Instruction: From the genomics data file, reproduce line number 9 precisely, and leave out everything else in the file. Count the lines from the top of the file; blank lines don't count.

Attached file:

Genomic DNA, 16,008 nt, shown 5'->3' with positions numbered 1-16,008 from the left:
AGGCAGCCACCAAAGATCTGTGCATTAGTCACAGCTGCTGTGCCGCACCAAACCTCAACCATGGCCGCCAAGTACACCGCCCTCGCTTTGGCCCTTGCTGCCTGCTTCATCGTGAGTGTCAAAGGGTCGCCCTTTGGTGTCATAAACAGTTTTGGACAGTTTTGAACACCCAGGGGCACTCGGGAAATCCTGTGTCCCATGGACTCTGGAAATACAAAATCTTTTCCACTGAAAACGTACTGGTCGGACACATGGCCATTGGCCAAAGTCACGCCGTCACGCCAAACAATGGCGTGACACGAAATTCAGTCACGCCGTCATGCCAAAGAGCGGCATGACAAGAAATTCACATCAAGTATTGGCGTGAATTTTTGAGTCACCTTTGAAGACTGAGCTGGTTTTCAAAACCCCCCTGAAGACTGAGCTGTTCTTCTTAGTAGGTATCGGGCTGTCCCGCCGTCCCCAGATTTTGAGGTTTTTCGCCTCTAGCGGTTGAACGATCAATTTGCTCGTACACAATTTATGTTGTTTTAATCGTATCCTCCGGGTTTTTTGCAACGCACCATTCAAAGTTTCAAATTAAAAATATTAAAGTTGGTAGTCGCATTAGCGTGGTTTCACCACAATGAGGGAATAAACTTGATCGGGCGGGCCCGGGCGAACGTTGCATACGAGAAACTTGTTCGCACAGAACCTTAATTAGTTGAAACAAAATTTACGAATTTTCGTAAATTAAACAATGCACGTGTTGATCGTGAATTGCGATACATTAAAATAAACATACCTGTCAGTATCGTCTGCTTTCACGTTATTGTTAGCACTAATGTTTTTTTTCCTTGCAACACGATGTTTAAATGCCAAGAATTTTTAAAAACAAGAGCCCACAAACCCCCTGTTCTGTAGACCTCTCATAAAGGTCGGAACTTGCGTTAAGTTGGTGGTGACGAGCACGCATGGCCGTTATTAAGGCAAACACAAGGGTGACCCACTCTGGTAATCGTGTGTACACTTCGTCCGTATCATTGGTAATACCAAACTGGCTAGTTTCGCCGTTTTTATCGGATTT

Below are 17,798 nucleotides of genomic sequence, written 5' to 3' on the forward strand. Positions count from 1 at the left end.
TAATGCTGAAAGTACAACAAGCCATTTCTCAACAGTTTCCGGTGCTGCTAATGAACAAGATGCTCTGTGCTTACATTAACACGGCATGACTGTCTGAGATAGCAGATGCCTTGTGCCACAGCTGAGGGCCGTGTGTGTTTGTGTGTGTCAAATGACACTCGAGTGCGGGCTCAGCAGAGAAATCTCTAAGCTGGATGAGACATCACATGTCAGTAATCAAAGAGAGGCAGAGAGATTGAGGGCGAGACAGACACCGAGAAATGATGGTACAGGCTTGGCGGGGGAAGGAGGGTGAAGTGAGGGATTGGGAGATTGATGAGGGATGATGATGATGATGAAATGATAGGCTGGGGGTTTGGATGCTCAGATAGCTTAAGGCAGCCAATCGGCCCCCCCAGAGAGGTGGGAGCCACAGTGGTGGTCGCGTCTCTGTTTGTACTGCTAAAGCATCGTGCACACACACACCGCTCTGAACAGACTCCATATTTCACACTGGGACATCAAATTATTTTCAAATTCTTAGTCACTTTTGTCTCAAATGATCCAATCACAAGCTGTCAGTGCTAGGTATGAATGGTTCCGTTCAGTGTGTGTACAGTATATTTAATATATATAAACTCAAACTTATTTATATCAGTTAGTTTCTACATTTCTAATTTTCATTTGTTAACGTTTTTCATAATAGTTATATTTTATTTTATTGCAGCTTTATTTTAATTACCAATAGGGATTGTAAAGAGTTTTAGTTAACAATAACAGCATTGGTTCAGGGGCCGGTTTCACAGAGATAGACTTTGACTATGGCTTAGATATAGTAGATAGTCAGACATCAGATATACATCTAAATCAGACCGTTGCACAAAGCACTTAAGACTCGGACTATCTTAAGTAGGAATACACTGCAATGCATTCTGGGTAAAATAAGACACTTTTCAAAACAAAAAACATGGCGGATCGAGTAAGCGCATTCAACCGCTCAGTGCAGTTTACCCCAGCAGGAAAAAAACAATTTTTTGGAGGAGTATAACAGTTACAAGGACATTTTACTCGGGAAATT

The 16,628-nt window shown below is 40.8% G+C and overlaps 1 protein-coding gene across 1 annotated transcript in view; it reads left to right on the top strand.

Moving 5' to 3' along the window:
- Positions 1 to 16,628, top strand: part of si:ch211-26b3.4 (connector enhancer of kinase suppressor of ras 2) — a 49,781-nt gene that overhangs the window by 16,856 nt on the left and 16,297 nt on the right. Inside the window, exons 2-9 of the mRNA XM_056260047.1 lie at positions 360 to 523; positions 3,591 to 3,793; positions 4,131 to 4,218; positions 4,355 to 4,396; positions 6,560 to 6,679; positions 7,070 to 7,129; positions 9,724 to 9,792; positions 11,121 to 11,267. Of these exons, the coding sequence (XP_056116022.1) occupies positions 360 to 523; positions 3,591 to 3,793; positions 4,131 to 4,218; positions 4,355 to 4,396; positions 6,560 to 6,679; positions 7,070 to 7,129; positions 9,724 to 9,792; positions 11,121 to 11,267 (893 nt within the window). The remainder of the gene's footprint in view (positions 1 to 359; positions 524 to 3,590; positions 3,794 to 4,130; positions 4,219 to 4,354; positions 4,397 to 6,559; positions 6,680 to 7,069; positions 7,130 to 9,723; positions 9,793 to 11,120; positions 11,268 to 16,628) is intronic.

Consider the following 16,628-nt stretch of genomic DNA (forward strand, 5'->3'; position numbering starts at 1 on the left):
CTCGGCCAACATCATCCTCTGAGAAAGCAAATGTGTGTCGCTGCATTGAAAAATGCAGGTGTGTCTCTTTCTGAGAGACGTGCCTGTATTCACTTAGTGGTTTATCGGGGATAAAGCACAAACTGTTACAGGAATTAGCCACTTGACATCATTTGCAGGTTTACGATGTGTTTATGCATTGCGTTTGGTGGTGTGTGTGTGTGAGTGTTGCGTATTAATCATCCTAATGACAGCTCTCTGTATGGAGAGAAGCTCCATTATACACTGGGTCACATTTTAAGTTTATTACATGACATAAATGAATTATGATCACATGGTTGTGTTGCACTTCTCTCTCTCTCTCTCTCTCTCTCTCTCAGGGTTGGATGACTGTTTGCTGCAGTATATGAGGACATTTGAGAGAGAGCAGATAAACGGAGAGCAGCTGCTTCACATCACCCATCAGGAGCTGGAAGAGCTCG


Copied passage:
CTCGGCCAACATCATCCTCTGAGAAAGCAAATGTGTGTCGCTGCATTGAAAAATGCAGGTGTGTCTCTTTCTGAGAGACGTGCCTGTATTCACTTAGTGGTTTATCGGGGATAAAGCACAAACTGTTACAGGAATTAGCCACTTGACATCATTTGCAGGTTTACGATGTGTTTATGCATTGCGTTTGGTGGTGTGTGTGTGTGAGTGTTGCGTATTAATCATCCTAATGACAGCTCTCTGTATGGAGAGAAGCTCCATTATACACTGGGTCACATTTTAAGTTTATTACATGACATAAATGAATTATGATCACATGGTTGTGTTGCACTTCTCTCTCTCTCTCTCTCTCTCTCTCTCAGGGTTGGATGACTGTTTGCTGCAGTATATGAGGACATTTGAGAGAGAGCAGATAAACGGAGAGCAGCTGCTTCACATCACCCATCAGGAGCTGGAAGAGCTCG